hey I have one last question :P, how come this rotate sprite thingy isn't working. It compiles perfectly, and I have no idea why it's not rotating with the turning function. By all means it should, I know the problem isn't it getting drawn cause I tried it with the x and y a little offset and it showed up, it just doesn't rotate...

1class player_class
2{
3public:
4 float x, y;
5 float speed; // players current speed
6 float angle; // players angle or direction facing
7
8 float turn_speed; // a constant
9 float walk_speed; // a constant
10 BITMAP *robot;
11 bool boost;
12
13 player_class()
14 {
15 x = 0.0f;
16 y = 0.0f;
17 angle = 0.0f;
18 speed = 0.0f;
19
20 turn_speed = .07f;
21 walk_speed = 1.0f;
22 }
23 
24void turn_right() { angle += turn_speed; }
25void turn_left() { angle -= turn_speed; }
26void walk() { speed = walk_speed; }
27void stop_walking() { speed = 0.0f; }
28 
29void update()
30 {
31 x += cosf(angle) * speed;
32 y += sinf(angle) * speed;
33 }
34
35};
36player_class player;
37//rotate stuff
38void rotate() {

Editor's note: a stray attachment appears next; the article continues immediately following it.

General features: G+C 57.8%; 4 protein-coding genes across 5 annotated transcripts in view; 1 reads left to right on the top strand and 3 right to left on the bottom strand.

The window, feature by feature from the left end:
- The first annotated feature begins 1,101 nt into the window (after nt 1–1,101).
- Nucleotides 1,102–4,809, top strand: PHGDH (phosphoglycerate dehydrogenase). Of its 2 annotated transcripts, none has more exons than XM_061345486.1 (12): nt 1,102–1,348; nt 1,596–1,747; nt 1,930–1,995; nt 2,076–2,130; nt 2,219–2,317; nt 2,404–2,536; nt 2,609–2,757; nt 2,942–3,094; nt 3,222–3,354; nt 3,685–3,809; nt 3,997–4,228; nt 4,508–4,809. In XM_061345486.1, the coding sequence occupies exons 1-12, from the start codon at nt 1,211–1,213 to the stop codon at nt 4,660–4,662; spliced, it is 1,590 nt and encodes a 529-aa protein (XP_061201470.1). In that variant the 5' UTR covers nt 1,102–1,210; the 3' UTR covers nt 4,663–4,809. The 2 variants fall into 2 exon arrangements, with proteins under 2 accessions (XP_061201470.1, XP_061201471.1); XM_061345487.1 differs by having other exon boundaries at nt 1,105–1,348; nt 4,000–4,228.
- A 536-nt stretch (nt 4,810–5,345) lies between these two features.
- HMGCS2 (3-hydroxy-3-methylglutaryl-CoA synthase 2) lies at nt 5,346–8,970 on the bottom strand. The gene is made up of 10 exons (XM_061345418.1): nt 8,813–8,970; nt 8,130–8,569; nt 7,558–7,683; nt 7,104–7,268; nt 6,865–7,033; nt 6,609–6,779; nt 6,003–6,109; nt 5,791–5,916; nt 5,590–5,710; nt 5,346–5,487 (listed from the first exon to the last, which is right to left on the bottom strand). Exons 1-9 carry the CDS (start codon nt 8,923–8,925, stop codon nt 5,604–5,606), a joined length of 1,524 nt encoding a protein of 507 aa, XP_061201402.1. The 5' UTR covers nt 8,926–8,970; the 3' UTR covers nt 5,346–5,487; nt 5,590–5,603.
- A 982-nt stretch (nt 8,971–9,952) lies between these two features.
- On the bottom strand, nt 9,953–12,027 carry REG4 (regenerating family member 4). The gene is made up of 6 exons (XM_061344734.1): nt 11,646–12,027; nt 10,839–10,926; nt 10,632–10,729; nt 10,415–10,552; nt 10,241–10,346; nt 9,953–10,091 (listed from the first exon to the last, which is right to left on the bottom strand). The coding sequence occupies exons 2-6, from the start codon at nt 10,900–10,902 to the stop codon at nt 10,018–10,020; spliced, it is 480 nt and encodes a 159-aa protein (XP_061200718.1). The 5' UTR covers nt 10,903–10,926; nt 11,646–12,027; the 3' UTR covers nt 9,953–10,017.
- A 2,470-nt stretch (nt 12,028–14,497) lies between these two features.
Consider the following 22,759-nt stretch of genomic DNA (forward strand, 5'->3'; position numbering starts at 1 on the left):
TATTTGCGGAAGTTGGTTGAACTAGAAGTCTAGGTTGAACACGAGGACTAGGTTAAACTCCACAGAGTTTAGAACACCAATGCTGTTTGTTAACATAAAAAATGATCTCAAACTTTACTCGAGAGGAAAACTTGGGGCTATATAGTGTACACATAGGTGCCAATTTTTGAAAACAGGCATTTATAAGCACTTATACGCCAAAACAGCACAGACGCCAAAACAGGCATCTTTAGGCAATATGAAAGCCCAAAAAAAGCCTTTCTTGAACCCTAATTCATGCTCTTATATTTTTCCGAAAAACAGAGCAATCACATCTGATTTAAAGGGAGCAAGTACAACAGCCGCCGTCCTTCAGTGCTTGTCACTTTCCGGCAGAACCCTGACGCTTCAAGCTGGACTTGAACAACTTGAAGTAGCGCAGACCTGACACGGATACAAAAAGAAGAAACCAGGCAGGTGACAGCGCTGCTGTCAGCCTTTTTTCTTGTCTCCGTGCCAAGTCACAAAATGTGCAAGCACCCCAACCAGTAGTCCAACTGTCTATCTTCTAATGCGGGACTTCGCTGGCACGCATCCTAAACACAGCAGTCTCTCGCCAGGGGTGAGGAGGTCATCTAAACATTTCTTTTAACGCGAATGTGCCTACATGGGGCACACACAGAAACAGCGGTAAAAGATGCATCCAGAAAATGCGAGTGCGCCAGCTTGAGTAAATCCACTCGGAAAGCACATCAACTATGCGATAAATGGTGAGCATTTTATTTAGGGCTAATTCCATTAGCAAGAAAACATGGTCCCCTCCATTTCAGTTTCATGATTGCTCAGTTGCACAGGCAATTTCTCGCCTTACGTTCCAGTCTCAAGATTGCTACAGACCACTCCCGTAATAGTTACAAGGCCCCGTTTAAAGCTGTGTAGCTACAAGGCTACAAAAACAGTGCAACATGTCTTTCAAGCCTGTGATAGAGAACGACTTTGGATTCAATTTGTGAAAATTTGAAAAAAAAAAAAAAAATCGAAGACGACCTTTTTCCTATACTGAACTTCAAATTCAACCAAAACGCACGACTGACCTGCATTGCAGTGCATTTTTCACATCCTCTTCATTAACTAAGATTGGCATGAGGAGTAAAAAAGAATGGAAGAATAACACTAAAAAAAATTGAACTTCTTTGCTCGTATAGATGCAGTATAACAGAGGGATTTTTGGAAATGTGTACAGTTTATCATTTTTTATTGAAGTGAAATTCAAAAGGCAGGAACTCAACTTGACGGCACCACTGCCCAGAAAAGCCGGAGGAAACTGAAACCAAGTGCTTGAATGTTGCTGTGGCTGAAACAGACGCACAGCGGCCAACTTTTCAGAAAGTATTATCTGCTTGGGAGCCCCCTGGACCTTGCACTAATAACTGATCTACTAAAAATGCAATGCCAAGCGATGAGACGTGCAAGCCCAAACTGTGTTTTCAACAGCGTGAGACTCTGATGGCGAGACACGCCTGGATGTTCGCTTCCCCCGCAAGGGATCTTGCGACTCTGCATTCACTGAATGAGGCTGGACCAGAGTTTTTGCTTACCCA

39 int x = int(player.x);
40 int y = int(player.y);
41 fixed angle = fixed(player.angle);
42}
43
44 
45void logic() {
46 //more rotate stuff
47
48 if (key[KEY_D]) {player.turn_right(); rotate();}
49 if (key[KEY_A]) {player.turn_left(); rotate();}
50 if (key[KEY_W]) {player.walk();}
51 if (!key[KEY_W]) {player.stop_walking();}
52
53 player.update();
54
55 if (key[KEY_SPACE]) {player.boost = true;}
56 if(player.boost == true) {player.walk_speed = 2;}
57 if (!key[KEY_SPACE]) {player.boost = false;}
58 if(player.boost == false) {player.walk_speed = 1;}
59}

I have no idea why coding/life hates me..

Mark Oates
Member #1,146
March 2001
avatar

what does your rotate sprite function look like?